If you are one of the many grocery employees working around the clock to keep food on the shelves during the coronavirus outbreak, we know you are exhausted and struggling to balance many different responsibilities. Thank you for all you are doing, and know we’re fighting hard for the protections you deserve. You can follow updates from the UFCW at dev.ufcw.org/coronavirus
Text “Prepared” to 83071 For Updates
How infection happens
The primary routes of entry for the virus are the eyes, nose, and throat. Most infections will occur from either inhaling droplets from another sick person, or touching a contaminated surface and then touching your face. This is why handwashing is so important. Skin acts as a barrier, and the more you wash your hands, the more chances you have to wash off any germs you may have picked up.
How long does the virus stick around?
We’re still learning about this virus, but from what experts have said, it can linger in the air for up to three hours at the most. On stainless steel surfaces, it can last a bit longer. On porous surfaces like paper and cardboard, it can survive for up to 24 hours. It is not yet clear how long it might last on cloth such as work uniforms.
Wash your face and hands before leaving work
If you return home with dirty hands, you may touch a number of surfaces in your home before you get to your sink, let alone on the way from your work back to where you live. Wash both your face and hands before leaving your worksite and do not enter your house until you have done so.
Wash your clothes when you get home
It’s not clear what temperature will kill the virus, but it is clear that you don’t want a bunch of contaminated work clothes laying around your house. Bag clothes worn to work and get them into the washing machine as soon as possible. Handle clothing as though it is contaminated. You may wish to use gloves, but at the very least wash your hands after getting everything into the laundry.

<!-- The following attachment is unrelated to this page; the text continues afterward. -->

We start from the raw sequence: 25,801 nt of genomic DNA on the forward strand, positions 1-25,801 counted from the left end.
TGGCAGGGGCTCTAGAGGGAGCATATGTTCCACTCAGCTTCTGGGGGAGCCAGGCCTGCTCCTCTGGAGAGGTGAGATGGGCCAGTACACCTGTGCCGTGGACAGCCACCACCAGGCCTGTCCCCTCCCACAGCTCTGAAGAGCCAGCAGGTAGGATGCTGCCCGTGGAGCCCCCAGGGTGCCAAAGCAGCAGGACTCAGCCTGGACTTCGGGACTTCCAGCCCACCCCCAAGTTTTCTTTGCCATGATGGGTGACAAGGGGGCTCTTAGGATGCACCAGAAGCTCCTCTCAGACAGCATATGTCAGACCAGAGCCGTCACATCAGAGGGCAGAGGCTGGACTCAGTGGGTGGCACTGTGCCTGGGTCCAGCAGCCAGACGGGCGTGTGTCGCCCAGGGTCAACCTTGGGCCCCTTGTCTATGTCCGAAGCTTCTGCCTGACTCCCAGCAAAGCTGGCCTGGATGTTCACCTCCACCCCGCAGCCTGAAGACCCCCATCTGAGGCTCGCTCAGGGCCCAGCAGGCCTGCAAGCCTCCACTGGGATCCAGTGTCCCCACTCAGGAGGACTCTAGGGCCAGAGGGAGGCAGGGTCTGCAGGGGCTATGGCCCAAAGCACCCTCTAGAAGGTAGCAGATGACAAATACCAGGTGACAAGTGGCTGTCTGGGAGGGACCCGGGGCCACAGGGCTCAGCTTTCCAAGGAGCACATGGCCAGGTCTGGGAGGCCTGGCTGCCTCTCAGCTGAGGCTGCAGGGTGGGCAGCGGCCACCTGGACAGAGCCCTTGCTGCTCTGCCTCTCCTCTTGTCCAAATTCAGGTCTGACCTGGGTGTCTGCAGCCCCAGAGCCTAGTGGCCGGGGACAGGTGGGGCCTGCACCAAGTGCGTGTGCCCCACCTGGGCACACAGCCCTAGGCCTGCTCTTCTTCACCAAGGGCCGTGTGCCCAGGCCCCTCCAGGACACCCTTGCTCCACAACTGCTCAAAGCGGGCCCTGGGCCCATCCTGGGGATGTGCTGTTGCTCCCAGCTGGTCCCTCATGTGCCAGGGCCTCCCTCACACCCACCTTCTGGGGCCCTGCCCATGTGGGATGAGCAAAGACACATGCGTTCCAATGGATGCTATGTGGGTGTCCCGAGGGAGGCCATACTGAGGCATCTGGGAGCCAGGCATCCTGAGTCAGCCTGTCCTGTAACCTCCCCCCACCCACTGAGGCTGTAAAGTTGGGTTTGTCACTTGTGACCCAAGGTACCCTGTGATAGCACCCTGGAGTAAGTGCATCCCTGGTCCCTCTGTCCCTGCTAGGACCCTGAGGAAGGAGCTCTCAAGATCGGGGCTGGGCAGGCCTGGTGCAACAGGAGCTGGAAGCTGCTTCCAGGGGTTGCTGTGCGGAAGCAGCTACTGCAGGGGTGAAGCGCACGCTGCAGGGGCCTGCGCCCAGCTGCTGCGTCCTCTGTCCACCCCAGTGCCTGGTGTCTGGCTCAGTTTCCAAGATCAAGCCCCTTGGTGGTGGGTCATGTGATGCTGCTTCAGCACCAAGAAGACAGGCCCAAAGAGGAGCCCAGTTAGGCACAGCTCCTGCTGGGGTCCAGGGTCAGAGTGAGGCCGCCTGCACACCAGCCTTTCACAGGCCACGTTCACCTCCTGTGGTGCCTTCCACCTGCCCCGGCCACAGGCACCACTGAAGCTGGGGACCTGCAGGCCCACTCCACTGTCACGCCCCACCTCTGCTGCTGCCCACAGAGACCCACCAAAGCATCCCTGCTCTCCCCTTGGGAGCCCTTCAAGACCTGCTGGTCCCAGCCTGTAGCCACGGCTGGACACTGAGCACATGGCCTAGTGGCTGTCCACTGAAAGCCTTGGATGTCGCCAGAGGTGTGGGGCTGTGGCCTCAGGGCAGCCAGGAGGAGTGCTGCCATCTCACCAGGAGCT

Wipe down your cell phone
Wipe down your cell phone and anything else you take to work and touch frequently before you enter your home.
What about face masks?
Face masks are tricky because not all face masks are the same. The loose, surgical masks you may have seen many people wearing are not air-tight and fitted to the face. When you breath in, air can still get around the sides and they are not considered adequate protection against breathing in the virus. They are more intended to be worn by anyone who has the virus to help prevent the spread of germs to other people in the form of exhaled droplets or other bodily fluids, which isn’t a bad thing, but it is important to know the difference. N95 respirators are different from the face masks and can protect you from inhaling up to 95% of airborne particles.
Keep 6ft between you and others
Try to maintain at least 6ft of distance between you and your coworkers, customers, or anyone else you come in contact with. The six feet of distance is intended to protect you both from exhaled airborne droplets. By keeping distance between yourself and others, you help prevent the chance of exposure. The UFCW is working with employers on ways to reduce risk of transmission within stores, such as plastic barriers between customers and cashiers, or reworking the checkout procedures.
Use your gloves properly
Even if you have gloves on, they still are not going to protect you if you touch your face while wearing them. Gloves can be worn for an extended period of time as long as they are not damaged. Remove your gloves when you go on break and wash your hands after taking them off. Do not wash your gloves. Get a fresh pair of gloves when you return to work and be sure to dispose of your old gloves properly.
Your right to refuse work
If you are over 60 or have an underlying health condition that compromises your immune system, you have the right to refuse work you feel is putting your life in immediate danger. Higher risk workers should be moved to roles with less customer interaction.
Report any issues
If you are experiencing issues in your store, such as a shortage of protective equipment, lack of hand sanitizer or access to handwashing stations, please contact your local union rep and fill out this form here. The form will help us keep track of the types of problems most worker are facing and help use better work with employers to solve them.